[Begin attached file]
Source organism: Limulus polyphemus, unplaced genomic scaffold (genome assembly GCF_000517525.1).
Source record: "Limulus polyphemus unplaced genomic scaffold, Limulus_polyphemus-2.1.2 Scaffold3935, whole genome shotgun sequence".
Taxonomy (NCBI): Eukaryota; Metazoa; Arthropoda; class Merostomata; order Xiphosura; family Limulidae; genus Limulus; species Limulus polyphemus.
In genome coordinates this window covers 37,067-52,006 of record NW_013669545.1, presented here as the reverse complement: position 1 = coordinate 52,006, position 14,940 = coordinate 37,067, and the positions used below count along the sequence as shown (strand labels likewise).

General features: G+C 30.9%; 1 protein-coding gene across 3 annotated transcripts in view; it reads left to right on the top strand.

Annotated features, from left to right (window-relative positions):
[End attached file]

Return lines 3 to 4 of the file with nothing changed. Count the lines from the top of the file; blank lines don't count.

Taxonomy (NCBI): Eukaryota; Metazoa; Arthropoda; class Merostomata; order Xiphosura; family Limulidae; genus Limulus; species Limulus polyphemus.
In genome coordinates this window covers 37,067-52,006 of record NW_013669545.1, presented here as the reverse complement: position 1 = coordinate 52,006, position 14,940 = coordinate 37,067, and the positions used below count along the sequence as shown (strand labels likewise).